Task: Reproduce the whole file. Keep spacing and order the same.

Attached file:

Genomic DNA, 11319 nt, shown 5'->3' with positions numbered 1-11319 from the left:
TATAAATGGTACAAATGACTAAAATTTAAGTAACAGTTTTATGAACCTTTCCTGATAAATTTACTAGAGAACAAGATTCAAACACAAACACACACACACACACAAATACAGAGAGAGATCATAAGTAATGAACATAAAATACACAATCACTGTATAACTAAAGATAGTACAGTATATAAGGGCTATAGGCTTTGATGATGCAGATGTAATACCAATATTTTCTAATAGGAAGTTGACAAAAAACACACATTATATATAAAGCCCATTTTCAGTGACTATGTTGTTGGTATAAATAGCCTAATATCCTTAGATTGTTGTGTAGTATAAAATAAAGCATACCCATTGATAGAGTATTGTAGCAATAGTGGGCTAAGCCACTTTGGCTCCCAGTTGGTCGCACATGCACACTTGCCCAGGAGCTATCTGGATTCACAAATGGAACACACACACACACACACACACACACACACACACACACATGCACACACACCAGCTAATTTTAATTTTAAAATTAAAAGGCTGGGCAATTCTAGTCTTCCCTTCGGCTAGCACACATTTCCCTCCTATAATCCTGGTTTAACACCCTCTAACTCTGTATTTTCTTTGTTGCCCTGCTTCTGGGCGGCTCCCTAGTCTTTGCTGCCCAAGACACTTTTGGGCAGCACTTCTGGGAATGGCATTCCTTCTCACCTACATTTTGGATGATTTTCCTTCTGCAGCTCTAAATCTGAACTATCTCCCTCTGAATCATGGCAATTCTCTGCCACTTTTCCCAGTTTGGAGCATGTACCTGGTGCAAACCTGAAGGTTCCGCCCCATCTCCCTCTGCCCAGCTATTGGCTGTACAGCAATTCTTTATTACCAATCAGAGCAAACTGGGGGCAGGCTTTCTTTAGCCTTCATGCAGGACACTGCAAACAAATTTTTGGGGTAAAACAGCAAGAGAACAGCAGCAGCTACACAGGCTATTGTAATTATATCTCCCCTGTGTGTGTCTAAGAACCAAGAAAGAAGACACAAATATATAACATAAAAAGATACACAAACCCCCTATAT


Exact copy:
Genomic DNA, 11319 nt, shown 5'->3' with positions numbered 1-11319 from the left:
TATAAATGGTACAAATGACTAAAATTTAAGTAACAGTTTTATGAACCTTTCCTGATAAATTTACTAGAGAACAAGATTCAAACACAAACACACACACACACACAAATACAGAGAGAGATCATAAGTAATGAACATAAAATACACAATCACTGTATAACTAAAGATAGTACAGTATATAAGGGCTATAGGCTTTGATGATGCAGATGTAATACCAATATTTTCTAATAGGAAGTTGACAAAAAACACACATTATATATAAAGCCCATTTTCAGTGACTATGTTGTTGGTATAAATAGCCTAATATCCTTAGATTGTTGTGTAGTATAAAATAAAGCATACCCATTGATAGAGTATTGTAGCAATAGTGGGCTAAGCCACTTTGGCTCCCAGTTGGTCGCACATGCACACTTGCCCAGGAGCTATCTGGATTCACAAATGGAACACACACACACACACACACACACACACACACACACACATGCACACACACCAGCTAATTTTAATTTTAAAATTAAAAGGCTGGGCAATTCTAGTCTTCCCTTCGGCTAGCACACATTTCCCTCCTATAATCCTGGTTTAACACCCTCTAACTCTGTATTTTCTTTGTTGCCCTGCTTCTGGGCGGCTCCCTAGTCTTTGCTGCCCAAGACACTTTTGGGCAGCACTTCTGGGAATGGCATTCCTTCTCACCTACATTTTGGATGATTTTCCTTCTGCAGCTCTAAATCTGAACTATCTCCCTCTGAATCATGGCAATTCTCTGCCACTTTTCCCAGTTTGGAGCATGTACCTGGTGCAAACCTGAAGGTTCCGCCCCATCTCCCTCTGCCCAGCTATTGGCTGTACAGCAATTCTTTATTACCAATCAGAGCAAACTGGGGGCAGGCTTTCTTTAGCCTTCATGCAGGACACTGCAAACAAATTTTTGGGGTAAAACAGCAAGAGAACAGCAGCAGCTACACAGGCTATTGTAATTATATCTCCCCTGTGTGTGTCTAAGAACCAAGAAAGAAGACACAAATATATAACATAAAAAGATACACAAACCCCCTATAT